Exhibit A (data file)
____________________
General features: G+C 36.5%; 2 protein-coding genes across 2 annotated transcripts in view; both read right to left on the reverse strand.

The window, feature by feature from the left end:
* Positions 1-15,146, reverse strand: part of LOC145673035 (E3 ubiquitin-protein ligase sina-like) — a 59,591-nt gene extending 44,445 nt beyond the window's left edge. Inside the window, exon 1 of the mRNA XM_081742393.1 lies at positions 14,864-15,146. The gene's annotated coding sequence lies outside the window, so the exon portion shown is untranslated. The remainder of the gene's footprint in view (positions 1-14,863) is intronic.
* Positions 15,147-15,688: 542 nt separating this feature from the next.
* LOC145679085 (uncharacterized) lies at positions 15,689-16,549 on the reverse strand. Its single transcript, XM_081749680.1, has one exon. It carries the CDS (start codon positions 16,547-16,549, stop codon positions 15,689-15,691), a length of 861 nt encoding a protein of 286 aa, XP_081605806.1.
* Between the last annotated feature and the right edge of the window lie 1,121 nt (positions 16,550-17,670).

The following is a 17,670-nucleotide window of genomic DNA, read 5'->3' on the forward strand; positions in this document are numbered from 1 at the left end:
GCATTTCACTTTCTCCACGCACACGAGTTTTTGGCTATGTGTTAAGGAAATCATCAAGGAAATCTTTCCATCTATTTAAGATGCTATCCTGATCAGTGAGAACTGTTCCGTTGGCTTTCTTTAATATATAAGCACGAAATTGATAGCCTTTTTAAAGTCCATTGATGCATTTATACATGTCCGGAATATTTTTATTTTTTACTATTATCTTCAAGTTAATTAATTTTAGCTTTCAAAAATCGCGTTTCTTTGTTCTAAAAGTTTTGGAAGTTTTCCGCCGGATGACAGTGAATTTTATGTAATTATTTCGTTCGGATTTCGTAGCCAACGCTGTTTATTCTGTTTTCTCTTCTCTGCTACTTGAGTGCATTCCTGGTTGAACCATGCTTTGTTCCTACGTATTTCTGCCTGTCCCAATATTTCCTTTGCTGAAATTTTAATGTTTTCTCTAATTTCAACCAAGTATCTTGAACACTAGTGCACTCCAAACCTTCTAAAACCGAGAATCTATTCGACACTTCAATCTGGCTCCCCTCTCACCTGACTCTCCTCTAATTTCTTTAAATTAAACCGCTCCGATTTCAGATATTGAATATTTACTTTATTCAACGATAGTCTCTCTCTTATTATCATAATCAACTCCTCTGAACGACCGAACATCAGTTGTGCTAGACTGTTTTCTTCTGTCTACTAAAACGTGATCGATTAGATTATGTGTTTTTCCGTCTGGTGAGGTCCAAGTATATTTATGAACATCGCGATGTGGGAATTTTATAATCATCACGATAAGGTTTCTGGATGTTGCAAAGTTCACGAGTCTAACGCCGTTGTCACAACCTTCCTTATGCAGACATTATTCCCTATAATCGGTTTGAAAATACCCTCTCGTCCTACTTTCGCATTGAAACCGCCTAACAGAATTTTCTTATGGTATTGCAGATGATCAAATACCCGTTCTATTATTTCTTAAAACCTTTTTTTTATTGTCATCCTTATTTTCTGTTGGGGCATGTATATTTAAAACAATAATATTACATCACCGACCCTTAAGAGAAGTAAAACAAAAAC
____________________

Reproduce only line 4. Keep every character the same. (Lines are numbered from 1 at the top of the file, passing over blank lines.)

* Positions 15,147-15,688: 542 nt separating this feature from the next.